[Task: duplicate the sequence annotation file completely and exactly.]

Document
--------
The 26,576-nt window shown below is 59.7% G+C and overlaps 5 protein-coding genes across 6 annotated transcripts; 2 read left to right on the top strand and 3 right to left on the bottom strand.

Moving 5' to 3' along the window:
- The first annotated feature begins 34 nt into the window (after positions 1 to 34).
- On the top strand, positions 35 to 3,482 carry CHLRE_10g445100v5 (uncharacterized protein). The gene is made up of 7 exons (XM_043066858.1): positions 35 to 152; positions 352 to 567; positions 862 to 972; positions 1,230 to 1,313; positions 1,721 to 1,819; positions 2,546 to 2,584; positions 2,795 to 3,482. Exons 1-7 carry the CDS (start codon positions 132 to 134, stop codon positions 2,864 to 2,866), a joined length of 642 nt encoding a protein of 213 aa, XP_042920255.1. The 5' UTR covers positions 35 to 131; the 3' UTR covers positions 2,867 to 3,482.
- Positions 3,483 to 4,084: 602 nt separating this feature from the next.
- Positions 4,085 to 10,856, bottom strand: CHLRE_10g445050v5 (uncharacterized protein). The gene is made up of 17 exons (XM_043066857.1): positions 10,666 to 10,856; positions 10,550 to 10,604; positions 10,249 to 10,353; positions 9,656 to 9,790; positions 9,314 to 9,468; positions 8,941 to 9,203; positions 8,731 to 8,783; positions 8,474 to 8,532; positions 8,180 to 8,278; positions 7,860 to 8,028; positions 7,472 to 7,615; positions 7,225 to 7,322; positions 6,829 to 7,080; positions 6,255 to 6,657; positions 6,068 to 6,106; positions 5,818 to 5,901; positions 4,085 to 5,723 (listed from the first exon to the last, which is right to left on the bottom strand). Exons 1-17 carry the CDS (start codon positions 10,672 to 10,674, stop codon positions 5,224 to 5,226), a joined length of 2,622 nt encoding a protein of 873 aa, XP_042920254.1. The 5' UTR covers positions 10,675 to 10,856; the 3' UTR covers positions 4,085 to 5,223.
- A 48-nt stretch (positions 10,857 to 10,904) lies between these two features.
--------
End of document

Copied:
The 26,576-nt window shown below is 59.7% G+C and overlaps 5 protein-coding genes across 6 annotated transcripts; 2 read left to right on the top strand and 3 right to left on the bottom strand.

Moving 5' to 3' along the window:
- The first annotated feature begins 34 nt into the window (after positions 1 to 34).
- On the top strand, positions 35 to 3,482 carry CHLRE_10g445100v5 (uncharacterized protein). The gene is made up of 7 exons (XM_043066858.1): positions 35 to 152; positions 352 to 567; positions 862 to 972; positions 1,230 to 1,313; positions 1,721 to 1,819; positions 2,546 to 2,584; positions 2,795 to 3,482. Exons 1-7 carry the CDS (start codon positions 132 to 134, stop codon positions 2,864 to 2,866), a joined length of 642 nt encoding a protein of 213 aa, XP_042920255.1. The 5' UTR covers positions 35 to 131; the 3' UTR covers positions 2,867 to 3,482.
- Positions 3,483 to 4,084: 602 nt separating this feature from the next.
- Positions 4,085 to 10,856, bottom strand: CHLRE_10g445050v5 (uncharacterized protein). The gene is made up of 17 exons (XM_043066857.1): positions 10,666 to 10,856; positions 10,550 to 10,604; positions 10,249 to 10,353; positions 9,656 to 9,790; positions 9,314 to 9,468; positions 8,941 to 9,203; positions 8,731 to 8,783; positions 8,474 to 8,532; positions 8,180 to 8,278; positions 7,860 to 8,028; positions 7,472 to 7,615; positions 7,225 to 7,322; positions 6,829 to 7,080; positions 6,255 to 6,657; positions 6,068 to 6,106; positions 5,818 to 5,901; positions 4,085 to 5,723 (listed from the first exon to the last, which is right to left on the bottom strand). Exons 1-17 carry the CDS (start codon positions 10,672 to 10,674, stop codon positions 5,224 to 5,226), a joined length of 2,622 nt encoding a protein of 873 aa, XP_042920254.1. The 5' UTR covers positions 10,675 to 10,856; the 3' UTR covers positions 4,085 to 5,223.
- A 48-nt stretch (positions 10,857 to 10,904) lies between these two features.